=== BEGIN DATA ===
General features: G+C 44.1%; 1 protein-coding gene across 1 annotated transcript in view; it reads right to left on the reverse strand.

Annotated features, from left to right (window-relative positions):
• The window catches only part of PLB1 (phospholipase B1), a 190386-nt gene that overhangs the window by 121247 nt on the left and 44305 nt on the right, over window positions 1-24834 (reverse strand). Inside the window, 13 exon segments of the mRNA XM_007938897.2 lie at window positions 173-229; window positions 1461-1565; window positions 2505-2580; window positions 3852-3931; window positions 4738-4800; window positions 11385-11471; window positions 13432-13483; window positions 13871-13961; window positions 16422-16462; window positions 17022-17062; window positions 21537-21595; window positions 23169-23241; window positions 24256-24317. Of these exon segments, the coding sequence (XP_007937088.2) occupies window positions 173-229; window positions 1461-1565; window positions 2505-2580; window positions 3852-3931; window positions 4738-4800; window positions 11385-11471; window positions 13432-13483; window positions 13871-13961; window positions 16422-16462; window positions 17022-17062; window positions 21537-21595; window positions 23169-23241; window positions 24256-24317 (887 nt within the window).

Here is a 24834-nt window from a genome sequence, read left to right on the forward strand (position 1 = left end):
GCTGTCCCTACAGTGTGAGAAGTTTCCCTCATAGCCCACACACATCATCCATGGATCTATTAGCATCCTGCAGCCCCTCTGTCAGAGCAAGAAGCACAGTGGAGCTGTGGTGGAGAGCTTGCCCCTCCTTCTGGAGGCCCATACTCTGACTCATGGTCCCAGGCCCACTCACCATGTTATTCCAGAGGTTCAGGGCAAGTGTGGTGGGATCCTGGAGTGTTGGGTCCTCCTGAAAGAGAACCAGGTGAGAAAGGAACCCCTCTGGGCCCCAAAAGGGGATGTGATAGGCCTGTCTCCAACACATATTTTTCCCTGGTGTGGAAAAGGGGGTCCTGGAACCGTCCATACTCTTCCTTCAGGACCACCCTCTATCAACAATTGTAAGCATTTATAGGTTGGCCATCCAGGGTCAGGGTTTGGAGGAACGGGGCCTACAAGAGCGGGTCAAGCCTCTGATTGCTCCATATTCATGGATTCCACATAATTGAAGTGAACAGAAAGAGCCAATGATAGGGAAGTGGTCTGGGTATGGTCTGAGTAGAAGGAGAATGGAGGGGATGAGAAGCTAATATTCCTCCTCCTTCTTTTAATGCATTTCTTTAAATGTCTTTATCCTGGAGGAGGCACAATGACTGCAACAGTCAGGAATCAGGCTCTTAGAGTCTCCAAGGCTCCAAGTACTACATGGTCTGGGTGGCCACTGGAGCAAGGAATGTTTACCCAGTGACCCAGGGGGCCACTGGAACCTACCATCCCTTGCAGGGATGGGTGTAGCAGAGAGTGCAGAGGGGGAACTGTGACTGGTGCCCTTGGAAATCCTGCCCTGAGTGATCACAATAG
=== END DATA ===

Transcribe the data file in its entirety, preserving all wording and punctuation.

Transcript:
General features: G+C 44.1%; 1 protein-coding gene across 1 annotated transcript in view; it reads right to left on the reverse strand.

Annotated features, from left to right (window-relative positions):
• The window catches only part of PLB1 (phospholipase B1), a 190386-nt gene that overhangs the window by 121247 nt on the left and 44305 nt on the right, over window positions 1-24834 (reverse strand). Inside the window, 13 exon segments of the mRNA XM_007938897.2 lie at window positions 173-229; window positions 1461-1565; window positions 2505-2580; window positions 3852-3931; window positions 4738-4800; window positions 11385-11471; window positions 13432-13483; window positions 13871-13961; window positions 16422-16462; window positions 17022-17062; window positions 21537-21595; window positions 23169-23241; window positions 24256-24317. Of these exon segments, the coding sequence (XP_007937088.2) occupies window positions 173-229; window positions 1461-1565; window positions 2505-2580; window positions 3852-3931; window positions 4738-4800; window positions 11385-11471; window positions 13432-13483; window positions 13871-13961; window positions 16422-16462; window positions 17022-17062; window positions 21537-21595; window positions 23169-23241; window positions 24256-24317 (887 nt within the window).

Here is a 24834-nt window from a genome sequence, read left to right on the forward strand (position 1 = left end):
GCTGTCCCTACAGTGTGAGAAGTTTCCCTCATAGCCCACACACATCATCCATGGATCTATTAGCATCCTGCAGCCCCTCTGTCAGAGCAAGAAGCACAGTGGAGCTGTGGTGGAGAGCTTGCCCCTCCTTCTGGAGGCCCATACTCTGACTCATGGTCCCAGGCCCACTCACCATGTTATTCCAGAGGTTCAGGGCAAGTGTGGTGGGATCCTGGAGTGTTGGGTCCTCCTGAAAGAGAACCAGGTGAGAAAGGAACCCCTCTGGGCCCCAAAAGGGGATGTGATAGGCCTGTCTCCAACACATATTTTTCCCTGGTGTGGAAAAGGGGGTCCTGGAACCGTCCATACTCTTCCTTCAGGACCACCCTCTATCAACAATTGTAAGCATTTATAGGTTGGCCATCCAGGGTCAGGGTTTGGAGGAACGGGGCCTACAAGAGCGGGTCAAGCCTCTGATTGCTCCATATTCATGGATTCCACATAATTGAAGTGAACAGAAAGAGCCAATGATAGGGAAGTGGTCTGGGTATGGTCTGAGTAGAAGGAGAATGGAGGGGATGAGAAGCTAATATTCCTCCTCCTTCTTTTAATGCATTTCTTTAAATGTCTTTATCCTGGAGGAGGCACAATGACTGCAACAGTCAGGAATCAGGCTCTTAGAGTCTCCAAGGCTCCAAGTACTACATGGTCTGGGTGGCCACTGGAGCAAGGAATGTTTACCCAGTGACCCAGGGGGCCACTGGAACCTACCATCCCTTGCAGGGATGGGTGTAGCAGAGAGTGCAGAGGGGGAACTGTGACTGGTGCCCTTGGAAATCCTGCCCTGAGTGATCACAATAG